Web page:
Windows 8 Pessimism?


“Windows 8 will be largely irrelevant to the users of traditional PCs, and we expect effectively no upgrade activity from Windows 7 to Windows 8 in that form factor,”

I’m going to ignore my rational side that says these “analysts” aren’t trolling for clicks and pretend they’re just morons.

Have these people watched the keynote? Or even downloaded the DP? Metro Apps are just a layer that won’t interest the masses with traditional PCs? As I mentioned in my last Windows 8 post, Metro scales beautifully across screen sizes and to say it’s only for touch input is naive. Metro apps are better compared to Apple’s Full Screen apps, because that’s really all that’s different about them. You can click or touch or use the keyboard. That’s up to the developer. In fact, the Metro labyrinth game MS includes is played with arrow keys. You can bet Angry Birds will be a metro App. And people will want these metro apps. Why?

Because there will be an App store, and it will not be on Windows 7. App Stores are lowering the IT needed to install things, and if MS can pull it off without multistep wizards it will be huge. But analysts are no longer “impressed” by App Stores as they’ve essentially become a minimum standard due to Apple’s success. So maybe it won’t be impressive, but it’s not there now, and when it’s there a lot of dollars will be moving from consumers to developers whether the press gives a damn or not.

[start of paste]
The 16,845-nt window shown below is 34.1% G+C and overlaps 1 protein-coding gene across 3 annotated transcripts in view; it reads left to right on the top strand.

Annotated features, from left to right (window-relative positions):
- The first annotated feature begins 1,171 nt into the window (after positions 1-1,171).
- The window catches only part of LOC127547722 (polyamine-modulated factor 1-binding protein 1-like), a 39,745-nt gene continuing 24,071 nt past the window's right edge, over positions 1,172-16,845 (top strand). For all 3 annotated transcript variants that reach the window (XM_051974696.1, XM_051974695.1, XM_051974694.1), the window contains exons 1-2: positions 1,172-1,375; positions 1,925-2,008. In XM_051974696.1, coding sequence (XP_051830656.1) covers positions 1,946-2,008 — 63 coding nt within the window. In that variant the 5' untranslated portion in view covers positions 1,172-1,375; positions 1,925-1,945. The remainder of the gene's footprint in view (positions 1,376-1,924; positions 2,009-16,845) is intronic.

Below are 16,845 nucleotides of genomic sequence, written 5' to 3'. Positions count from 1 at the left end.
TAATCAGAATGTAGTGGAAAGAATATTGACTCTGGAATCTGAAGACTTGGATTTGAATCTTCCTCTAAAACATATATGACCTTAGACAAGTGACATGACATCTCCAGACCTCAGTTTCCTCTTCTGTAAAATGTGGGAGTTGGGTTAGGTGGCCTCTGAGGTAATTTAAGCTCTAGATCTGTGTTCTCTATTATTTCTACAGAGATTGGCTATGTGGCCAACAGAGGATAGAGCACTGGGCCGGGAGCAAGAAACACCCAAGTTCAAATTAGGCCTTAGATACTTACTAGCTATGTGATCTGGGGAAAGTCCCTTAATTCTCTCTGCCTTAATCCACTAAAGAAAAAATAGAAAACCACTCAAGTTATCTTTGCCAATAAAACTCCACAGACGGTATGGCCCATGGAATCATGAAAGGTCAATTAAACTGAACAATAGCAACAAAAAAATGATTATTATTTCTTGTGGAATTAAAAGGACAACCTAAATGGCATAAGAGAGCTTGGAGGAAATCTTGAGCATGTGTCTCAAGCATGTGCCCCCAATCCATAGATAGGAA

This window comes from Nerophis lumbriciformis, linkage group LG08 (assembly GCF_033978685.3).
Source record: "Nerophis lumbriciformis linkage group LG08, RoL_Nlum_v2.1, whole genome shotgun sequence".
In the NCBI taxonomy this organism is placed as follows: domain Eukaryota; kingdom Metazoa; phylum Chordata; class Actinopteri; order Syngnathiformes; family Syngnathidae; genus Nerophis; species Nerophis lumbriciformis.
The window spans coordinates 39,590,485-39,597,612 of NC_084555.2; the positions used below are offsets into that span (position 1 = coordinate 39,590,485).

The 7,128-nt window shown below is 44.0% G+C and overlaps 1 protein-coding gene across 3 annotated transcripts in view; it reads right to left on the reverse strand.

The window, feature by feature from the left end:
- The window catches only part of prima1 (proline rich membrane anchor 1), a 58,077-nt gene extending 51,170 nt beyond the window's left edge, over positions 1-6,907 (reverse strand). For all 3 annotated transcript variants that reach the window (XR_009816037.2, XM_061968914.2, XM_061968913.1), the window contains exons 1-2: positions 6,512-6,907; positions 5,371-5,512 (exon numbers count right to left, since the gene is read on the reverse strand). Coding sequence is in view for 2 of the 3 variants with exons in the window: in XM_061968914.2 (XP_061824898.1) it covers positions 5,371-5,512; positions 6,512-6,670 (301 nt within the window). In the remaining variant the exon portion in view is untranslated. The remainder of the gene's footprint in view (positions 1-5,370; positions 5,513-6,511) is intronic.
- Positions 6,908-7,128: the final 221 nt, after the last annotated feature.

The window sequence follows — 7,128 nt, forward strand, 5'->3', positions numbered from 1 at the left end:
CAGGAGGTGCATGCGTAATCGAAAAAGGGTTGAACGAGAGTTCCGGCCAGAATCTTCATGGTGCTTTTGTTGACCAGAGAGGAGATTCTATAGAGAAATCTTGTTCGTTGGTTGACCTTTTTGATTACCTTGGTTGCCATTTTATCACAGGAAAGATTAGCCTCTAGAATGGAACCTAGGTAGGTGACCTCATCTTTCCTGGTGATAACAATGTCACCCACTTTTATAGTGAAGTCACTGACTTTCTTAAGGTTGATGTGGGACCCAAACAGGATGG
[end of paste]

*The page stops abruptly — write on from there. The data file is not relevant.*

If you’re following Building Windows 8 you’ll see that MS is actually concentrating on a lot of aspects of Windows. To say people won’t be interested is like saying Vista users weren’t interested in Windows 7. Why would people want to shell out money for what was viewed as a mere “fix” of Vista? Maybe it’s because the type of people who upgrade are the type who AWAYS upgrade, and the types who won’t didn’t upgrade to Windows 7 either. Like Windows 7 before it, Windows 8 has a SMALLER footprint than its predecessor and weaker system requirements. That alone is worth it to upgrade if you’re still clinging to a 32bit machine.

Given the short lifespan of modern very cheap PC’s there are a lot of Vista, XP, and even some Windows 7 machines almost ready to blink off of BSOD for the last time and users will get Windows 8 on new “traditional” PC’s whether they like it or not. This probably represents that largest number of “new” users so whether or not MS can convince people to pay for Windows by itself probably doesn’t affect the bottom line too much.